Under perfect skies in the historic Fremont neighborhood of Seattle, High Times magazine held the first Washington State Medical Cannabis Cup on September 15th-16th. It was an opportunity for legal medical marijuana patients and professionals to network, enjoy community and hear differing viewpoints on contentious issues such as Initiative 502 and the role of solvents in processing concentrates.
Waxes, oils and other hash concentrates/derivatives are an exciting trend and an optimal option for patients with higher tolerances. Interest was indicated by the constant four-deep crowds surrounding the Trippy Stix booth where “the world’s first no cartridge vaporizer” was being demonstrated. The device produced a thick, satisfying draw but more importantly, it allows greater patient control over medication choice.
Similar earlier devices used pre-loaded cartridges that were unanimously shunned by the four panelists on Sunday’s DAB panel, one of the few points of agreement in a nuanced debate over solvent versus solvent-less processing of derivatives. Another was that to determine the truth, more scientific research is desperately needed.
Washington Alternative Medicine (WAM), a Seattle collective specializing in Oil, Shatter and Essence Sprays, takes a unique, patient-centered approach with their delivery only business. Membership donations include one-on-one private phone and in-person consultations aimed at defining patient goals. Samples are delivered weekly, along with forms to elicit feedback. The process is repeated until the patient is satisfied, at which point a continual supply of their preferred medication is guaranteed.
Delivery services are becoming more prevalent, with high overhead being cited, as well as the uncertain business climate surrounding November’s I-502. Business owners who were considering a permanent location stated that they did not want to commit until the ballot was resolved.
Saturday’s well-attended Legalization Panel presented compelling arguments from both sides of the issue. Speaking out in favor of I-502 was Pete Holmes, Seattle’s City Attorney who has refused to prosecute cannabis arrests, which he noted have not stopped despite his stance. Holmes argued that the state needs to “send a statement to Washington that prohibition has failed.”
Despite Holme’s persuasive stance, attendees, both individuals and collectives, overwhelmingly spoke out against I-502 in the form of t-shirts, buttons, literature, posters and overheard discussions. While collectives have a monetary interest in I-502 failing, patients fear they will be dis-empowered if the initiative passes.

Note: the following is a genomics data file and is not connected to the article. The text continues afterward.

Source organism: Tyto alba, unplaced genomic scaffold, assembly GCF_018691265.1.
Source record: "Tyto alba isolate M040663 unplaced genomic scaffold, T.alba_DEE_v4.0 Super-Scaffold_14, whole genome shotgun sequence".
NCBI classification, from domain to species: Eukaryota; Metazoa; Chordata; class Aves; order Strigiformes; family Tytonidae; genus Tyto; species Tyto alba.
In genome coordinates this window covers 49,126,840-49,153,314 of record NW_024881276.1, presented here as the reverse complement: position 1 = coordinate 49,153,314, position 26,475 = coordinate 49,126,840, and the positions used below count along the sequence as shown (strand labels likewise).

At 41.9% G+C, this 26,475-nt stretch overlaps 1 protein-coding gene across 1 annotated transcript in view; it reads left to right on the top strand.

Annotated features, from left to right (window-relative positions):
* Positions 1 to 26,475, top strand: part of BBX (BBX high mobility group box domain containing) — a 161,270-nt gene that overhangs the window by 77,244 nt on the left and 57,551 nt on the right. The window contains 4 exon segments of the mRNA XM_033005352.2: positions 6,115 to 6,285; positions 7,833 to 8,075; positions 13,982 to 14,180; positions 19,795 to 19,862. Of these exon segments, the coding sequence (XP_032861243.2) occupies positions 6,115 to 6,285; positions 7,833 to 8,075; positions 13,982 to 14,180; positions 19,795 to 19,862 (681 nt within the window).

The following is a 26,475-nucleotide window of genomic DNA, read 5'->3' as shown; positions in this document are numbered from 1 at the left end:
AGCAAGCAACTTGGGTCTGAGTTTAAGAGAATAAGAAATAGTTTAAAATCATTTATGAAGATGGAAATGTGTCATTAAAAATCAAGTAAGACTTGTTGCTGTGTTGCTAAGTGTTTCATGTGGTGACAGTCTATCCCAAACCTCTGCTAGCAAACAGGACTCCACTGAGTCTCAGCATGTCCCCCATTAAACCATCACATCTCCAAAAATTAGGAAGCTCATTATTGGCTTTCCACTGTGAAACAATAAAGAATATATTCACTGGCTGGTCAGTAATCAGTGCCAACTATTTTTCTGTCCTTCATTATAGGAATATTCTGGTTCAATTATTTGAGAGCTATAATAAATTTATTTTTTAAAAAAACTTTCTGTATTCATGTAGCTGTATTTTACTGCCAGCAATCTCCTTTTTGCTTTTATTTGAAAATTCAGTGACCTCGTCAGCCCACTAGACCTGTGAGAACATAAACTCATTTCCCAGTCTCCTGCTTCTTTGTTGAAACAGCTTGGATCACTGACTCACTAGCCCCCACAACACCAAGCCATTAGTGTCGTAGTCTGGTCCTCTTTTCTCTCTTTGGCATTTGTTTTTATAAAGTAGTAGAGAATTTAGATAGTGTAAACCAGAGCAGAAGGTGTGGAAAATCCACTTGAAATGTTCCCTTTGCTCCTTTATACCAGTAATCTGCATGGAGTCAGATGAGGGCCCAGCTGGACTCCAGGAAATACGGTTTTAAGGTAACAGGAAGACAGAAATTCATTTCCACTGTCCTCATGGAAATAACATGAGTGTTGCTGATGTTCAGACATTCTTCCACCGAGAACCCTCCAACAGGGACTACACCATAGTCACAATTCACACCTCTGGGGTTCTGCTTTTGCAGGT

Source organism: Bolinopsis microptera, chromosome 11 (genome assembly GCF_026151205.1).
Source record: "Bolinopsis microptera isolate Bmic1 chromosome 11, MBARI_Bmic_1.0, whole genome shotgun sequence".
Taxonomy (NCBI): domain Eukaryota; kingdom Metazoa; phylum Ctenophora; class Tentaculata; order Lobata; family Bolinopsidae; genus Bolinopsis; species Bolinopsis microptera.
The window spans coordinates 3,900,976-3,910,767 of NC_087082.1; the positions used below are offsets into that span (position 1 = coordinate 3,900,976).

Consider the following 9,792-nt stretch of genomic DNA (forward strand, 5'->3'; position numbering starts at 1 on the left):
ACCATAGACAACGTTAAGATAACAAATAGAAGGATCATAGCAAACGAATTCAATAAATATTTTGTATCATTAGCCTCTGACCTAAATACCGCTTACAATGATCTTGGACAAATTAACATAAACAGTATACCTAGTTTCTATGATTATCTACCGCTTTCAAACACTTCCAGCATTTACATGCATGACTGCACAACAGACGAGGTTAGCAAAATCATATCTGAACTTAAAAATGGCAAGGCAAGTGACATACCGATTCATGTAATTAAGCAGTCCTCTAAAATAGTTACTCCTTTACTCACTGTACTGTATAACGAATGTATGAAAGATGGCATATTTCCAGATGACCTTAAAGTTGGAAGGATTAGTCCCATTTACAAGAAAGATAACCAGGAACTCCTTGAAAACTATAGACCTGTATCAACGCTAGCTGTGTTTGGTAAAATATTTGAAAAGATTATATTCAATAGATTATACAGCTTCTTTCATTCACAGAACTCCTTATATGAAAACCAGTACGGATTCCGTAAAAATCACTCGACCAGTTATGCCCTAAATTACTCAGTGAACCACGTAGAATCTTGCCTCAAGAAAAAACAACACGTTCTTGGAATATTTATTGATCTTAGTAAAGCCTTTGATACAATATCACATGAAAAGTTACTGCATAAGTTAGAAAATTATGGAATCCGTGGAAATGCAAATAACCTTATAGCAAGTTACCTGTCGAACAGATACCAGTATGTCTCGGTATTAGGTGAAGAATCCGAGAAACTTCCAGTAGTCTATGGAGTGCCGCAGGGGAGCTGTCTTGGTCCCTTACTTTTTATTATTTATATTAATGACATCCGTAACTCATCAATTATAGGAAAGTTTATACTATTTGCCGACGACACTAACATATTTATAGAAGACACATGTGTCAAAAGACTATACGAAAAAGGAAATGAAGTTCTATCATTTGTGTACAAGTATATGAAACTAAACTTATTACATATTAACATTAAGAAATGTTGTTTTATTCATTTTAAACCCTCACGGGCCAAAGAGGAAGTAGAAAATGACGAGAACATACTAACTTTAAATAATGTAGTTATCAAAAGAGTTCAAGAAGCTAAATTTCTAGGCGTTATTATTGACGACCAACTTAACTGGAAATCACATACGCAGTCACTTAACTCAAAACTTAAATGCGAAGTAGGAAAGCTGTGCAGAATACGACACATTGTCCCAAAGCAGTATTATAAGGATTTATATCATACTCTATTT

Douglas Hiatt, an anti I-502 panelist who is a career public defender, stated, “If we get lucky a federal judge will strike it down.” Hiatt, spoke of several other problems with the initiative including “training police officers to be (roadside) phlebotomists,” as well as the potential for racial profiling. Hiatt also de-cried the strict five nanogram DUI standard, which he stated is not supported by science and does not necessarily indicate impairment.
The competition concluded Sunday night with the Official High Times Medical Cannabis Cup Awards Show. A Lifetime Achievement Award was given to Vivian McPeak, activist and founder of Hempfest, Seattle’s immensely popular 20 year old protestival.
Other awards included People’s Choice Awards in three categories: Best Booth, Best Glass and Best Product. Pulse Glass, a Southern California manufacturer whose high-end products include a water pipe with 230 percolators, won both Best Booth and Best Glass.
The third award for Best Product went to VapeX for its extraordinary all-glass and stainless steel unit, which was designed to “replicate the rip of a bong” says vapexhale CEO, StoneMonkey. This vaporizer is destined to become the gold standard due to both its ability to easily and efficiently medicate and the extraordinary flavor experience, where multiple notes in the strain are made apparent, not just the dominant ones.
While most of the Sativa, Indica and Hybrid awards were given to the larger collectives, Eastern Washington growers, the Camo Collective, took second place for best hybrid. Their strain, Uncle Jim, which is named after a close friend, was bred specifically to alleviate the grower’s nerve pain. It is an excellent example of world class strains being developed at the micro level.
In an effort to encourage the production of higher CBD strains and medibles, High Times included an award for the highest CBD content, which all entries were eligible. The honor went to Fweedom Collective’s Harlequin N-Tane Oil.